The Hartford Has Something To Smile About

The Hartford Financial Services Group Inc. on Friday raised its profit expectations and reaffirmed the strength of its capital position, sending shares of the insurance company up by more than 100 percent.

In advance of an investor meeting in New York, Hartford Financial said it now expects a profit of $4.70 to $4.90 per share for the current full year.

That's up from the full-year profit of $4.30 to $4.50 per share that the Connecticut-based company forecast when it reported a third-quarter loss of $2.6 billion on Oct. 29.

Analysts surveyed by Thomson Reuters expect a full-year profit of $4.36 per share, on average.

Hartford Financial attributed its improved outlook to "the current market environment" as well as its expectations to release about $300 million pretax from its property and casualty insurance reserves.

Among other things, the improved outlook assumes the Standard & Poor's 500 index ends the year at 860 -- about 2 percent above Thursday's close -- and a pretax net investment loss from limited partnerships and other alternative investments of $240 million from October through December.

The raised profit forecast is still about half of the estimate that Hartford Financial issued in July, for $9.20 to $9.50 per share.

The improved outlook comes at a time when the insurance sector is reeling from the ongoing credit crisis and the weakening in equity and debt markets. Insurers, especially those that provide life insurance such as Hartford Financial, face mounting losses from equity investments in particular.

In the past, insurers have been able to pile up big returns by investing cash flow from life insurance premiums in the market before they eventually have to pay out money after policyholders die or begin collecting on annuities. With stock markets tumbling, insurers have been posting huge investment losses in recent quarters that could make it difficult to cover payouts.

Ramani Ayer, Hartford Financial's chairman and chief executive, sought to reassure investors about the company's capital strength and its nearly $90 billion investment portfolio, amid concerns about the ability of insurance companies to manage risk amid volatile markets.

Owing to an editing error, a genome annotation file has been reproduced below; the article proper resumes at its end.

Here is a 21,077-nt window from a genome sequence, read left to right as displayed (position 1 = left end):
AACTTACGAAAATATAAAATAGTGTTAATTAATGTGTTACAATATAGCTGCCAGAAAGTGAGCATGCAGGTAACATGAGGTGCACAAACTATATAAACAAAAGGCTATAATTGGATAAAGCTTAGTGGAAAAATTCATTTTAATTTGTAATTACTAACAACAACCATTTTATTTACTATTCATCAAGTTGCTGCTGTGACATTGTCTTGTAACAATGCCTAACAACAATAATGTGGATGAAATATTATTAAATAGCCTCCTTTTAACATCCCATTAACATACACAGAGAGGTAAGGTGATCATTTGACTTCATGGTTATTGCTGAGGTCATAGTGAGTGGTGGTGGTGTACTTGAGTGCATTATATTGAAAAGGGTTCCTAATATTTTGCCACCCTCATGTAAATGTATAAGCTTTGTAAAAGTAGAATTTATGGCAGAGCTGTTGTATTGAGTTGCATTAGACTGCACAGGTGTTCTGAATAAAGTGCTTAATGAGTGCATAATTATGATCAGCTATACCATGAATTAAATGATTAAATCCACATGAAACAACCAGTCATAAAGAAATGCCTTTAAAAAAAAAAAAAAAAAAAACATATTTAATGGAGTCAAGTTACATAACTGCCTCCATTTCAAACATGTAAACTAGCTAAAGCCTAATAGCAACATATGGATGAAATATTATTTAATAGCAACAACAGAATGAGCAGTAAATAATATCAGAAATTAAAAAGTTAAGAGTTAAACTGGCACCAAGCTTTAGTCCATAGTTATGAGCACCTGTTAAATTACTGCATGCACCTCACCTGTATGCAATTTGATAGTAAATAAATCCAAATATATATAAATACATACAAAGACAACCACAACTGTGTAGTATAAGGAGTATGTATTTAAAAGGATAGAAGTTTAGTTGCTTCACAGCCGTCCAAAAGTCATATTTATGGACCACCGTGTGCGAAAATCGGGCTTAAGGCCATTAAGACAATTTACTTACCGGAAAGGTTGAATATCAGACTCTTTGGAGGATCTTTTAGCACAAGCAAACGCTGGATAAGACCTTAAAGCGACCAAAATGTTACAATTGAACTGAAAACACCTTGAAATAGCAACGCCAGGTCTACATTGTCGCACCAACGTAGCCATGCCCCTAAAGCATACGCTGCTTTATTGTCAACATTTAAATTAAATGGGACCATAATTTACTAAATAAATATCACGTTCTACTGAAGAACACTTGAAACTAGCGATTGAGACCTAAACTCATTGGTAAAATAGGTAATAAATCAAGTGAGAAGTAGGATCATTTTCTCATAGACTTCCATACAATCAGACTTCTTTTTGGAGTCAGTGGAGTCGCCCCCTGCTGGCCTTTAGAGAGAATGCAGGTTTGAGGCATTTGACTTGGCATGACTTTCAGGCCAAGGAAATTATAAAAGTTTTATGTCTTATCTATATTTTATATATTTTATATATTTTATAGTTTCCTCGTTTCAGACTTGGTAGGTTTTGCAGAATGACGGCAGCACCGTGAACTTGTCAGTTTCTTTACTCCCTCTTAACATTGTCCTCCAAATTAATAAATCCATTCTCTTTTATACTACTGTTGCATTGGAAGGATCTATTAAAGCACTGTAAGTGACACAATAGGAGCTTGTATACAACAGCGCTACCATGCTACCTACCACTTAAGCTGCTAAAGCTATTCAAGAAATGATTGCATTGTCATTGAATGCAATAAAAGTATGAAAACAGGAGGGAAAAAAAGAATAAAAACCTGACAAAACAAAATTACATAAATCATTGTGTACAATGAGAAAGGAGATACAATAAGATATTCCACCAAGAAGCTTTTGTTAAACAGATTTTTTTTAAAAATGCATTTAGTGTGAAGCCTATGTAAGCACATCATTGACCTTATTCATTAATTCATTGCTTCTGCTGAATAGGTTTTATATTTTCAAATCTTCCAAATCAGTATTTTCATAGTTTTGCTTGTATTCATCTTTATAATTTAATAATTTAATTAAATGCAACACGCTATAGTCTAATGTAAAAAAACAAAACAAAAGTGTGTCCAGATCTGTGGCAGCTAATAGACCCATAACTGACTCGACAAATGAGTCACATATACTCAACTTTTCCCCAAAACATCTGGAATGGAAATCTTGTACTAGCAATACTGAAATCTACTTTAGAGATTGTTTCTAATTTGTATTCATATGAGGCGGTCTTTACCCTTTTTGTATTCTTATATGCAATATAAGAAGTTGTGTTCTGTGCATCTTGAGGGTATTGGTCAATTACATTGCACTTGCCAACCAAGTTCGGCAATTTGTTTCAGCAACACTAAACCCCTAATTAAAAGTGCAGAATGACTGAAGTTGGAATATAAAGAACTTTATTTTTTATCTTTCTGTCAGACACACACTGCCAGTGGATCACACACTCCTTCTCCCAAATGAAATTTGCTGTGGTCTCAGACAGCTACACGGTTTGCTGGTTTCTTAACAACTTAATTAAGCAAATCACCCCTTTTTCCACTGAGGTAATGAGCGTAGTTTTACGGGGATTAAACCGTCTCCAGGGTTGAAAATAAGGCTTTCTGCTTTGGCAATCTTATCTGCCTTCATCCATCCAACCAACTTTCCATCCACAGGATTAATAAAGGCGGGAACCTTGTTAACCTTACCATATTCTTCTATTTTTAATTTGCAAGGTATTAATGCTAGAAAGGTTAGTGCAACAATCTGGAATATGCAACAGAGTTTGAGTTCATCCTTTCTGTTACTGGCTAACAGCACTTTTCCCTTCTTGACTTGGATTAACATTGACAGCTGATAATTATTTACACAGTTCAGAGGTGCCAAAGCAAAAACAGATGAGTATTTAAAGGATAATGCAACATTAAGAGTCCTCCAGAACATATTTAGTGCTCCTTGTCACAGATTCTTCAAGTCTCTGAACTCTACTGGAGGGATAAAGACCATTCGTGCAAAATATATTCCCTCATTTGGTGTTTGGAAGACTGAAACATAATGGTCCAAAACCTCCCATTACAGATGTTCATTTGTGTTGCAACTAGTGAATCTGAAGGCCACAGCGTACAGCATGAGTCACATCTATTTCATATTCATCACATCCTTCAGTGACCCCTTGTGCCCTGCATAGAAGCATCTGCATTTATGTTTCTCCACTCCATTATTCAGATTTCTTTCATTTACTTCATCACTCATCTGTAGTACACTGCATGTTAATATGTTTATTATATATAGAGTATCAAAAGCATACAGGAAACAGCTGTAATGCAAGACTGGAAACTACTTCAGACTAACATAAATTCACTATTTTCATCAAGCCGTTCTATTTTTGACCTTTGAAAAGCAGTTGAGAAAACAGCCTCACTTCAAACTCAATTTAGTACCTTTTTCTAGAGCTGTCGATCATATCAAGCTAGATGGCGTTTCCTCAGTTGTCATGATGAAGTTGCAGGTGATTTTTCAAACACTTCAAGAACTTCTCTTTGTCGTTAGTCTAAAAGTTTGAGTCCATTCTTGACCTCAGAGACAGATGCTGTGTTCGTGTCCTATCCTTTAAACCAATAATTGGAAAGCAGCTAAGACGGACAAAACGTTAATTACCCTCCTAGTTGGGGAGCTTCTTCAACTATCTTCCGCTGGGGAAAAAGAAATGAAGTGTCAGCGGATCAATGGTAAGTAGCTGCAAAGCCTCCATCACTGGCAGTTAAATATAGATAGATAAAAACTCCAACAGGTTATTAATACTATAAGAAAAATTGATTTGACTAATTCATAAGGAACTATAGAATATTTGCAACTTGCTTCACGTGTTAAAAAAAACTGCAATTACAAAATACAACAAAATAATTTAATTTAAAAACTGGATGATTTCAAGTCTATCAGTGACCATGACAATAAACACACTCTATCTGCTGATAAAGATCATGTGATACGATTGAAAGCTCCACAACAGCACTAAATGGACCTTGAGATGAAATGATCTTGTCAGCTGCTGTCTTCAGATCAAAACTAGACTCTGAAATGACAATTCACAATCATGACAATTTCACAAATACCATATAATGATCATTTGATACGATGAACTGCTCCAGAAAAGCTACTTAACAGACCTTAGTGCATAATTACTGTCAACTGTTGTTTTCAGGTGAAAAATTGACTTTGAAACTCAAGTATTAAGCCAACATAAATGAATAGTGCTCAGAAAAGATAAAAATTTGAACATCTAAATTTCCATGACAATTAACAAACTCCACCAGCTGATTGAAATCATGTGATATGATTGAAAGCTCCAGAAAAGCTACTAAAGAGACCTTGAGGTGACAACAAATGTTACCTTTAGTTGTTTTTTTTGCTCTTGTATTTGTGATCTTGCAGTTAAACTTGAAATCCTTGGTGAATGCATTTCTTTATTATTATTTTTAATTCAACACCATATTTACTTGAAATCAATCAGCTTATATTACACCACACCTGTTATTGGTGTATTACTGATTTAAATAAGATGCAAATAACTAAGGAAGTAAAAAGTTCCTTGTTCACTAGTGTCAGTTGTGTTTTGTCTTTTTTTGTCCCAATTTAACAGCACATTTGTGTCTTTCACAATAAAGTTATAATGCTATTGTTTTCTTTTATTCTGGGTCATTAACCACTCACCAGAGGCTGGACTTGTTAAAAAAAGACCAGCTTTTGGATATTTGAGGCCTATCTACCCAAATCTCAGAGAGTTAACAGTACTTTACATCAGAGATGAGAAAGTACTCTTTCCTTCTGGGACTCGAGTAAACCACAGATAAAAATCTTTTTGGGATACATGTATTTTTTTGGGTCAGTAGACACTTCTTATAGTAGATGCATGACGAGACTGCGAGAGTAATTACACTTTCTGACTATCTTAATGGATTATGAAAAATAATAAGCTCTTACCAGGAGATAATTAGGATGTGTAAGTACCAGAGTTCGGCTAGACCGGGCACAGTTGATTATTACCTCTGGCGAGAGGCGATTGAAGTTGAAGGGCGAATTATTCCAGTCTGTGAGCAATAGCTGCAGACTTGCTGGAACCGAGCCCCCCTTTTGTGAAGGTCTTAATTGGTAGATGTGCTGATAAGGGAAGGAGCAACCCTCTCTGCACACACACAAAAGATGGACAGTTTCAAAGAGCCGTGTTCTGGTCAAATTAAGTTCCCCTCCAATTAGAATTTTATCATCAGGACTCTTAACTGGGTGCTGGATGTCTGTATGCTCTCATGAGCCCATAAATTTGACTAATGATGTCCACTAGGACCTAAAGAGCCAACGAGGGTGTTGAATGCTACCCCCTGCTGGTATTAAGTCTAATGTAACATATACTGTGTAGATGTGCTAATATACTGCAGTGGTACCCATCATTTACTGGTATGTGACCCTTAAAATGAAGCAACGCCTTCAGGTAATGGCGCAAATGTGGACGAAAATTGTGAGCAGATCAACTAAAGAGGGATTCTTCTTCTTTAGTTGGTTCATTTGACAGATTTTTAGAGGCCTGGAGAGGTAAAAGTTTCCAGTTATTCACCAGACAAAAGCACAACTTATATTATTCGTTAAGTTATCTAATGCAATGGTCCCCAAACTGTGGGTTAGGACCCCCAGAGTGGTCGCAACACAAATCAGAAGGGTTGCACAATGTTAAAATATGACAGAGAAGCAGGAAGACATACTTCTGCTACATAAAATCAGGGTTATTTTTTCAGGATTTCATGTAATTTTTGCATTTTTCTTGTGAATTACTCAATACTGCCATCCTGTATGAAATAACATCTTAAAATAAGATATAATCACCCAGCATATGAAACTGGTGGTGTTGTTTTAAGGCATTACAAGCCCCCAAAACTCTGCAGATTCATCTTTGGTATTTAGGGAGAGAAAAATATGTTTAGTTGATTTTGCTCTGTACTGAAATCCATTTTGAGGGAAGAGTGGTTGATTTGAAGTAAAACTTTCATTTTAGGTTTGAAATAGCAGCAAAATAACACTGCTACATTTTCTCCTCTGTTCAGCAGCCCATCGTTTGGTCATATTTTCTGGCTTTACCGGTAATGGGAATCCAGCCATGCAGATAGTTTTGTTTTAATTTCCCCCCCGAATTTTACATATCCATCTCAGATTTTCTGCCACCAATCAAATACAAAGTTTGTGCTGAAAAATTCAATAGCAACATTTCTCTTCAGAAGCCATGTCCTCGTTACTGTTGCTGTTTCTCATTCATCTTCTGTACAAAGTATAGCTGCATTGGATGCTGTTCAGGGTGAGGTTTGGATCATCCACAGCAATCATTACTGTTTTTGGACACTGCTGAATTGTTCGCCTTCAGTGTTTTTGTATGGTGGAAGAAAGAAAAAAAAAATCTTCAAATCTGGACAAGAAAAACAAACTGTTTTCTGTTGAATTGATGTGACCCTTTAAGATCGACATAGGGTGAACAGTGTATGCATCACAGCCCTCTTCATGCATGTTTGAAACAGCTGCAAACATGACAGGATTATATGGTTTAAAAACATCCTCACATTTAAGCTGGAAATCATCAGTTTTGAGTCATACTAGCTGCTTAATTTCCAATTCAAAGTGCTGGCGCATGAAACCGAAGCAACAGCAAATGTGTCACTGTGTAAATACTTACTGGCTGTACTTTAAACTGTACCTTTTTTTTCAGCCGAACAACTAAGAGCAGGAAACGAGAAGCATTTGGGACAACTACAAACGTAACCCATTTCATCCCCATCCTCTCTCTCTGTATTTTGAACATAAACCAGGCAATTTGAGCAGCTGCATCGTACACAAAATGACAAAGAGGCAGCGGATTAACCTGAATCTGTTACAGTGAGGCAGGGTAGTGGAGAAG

"The Hartford is well-capitalized and has ample liquidity," Ayer said in a statement issued before the investor meeting.

Ayer said Hartford Financial's statutory surplus exceeded $13 billion as of Sept. 30., and the company held more than $12 billion in cash, short-term investments and Treasury notes as of Nov. 30.

"Our property and casualty operations are capitalized at levels higher than those historically associated with an AA-level rated company," Ayer said.

Ayer said his company's property and casualty business "is positioned to deliver strong underwriting results in 2009."

As for the company's investments, Ayer said, "Under severe recession scenarios, we expect our portfolio to hold up quite well."

Ayer said Hartford Financial was continuing to evaluate ways to reduce risk in its variable annuities business, which offers policies that have guaranteed minimum payouts or monthly withdrawal benefits. Analysts have expressed concern that the payout obligations may exceed the amount of capital the company has on hand, due to the plunge in the overall market and Hartford Financials' own shares this year.

Shares of Hartford Financial soared $7.38, or 102 percent, to $14.59. Shares traded as high as $16.08 earlier in the session.

The stock traded around $70 a share as recently as mid-September, but had fallen to around $7 in recent days.

Copyright AP - Associated Press
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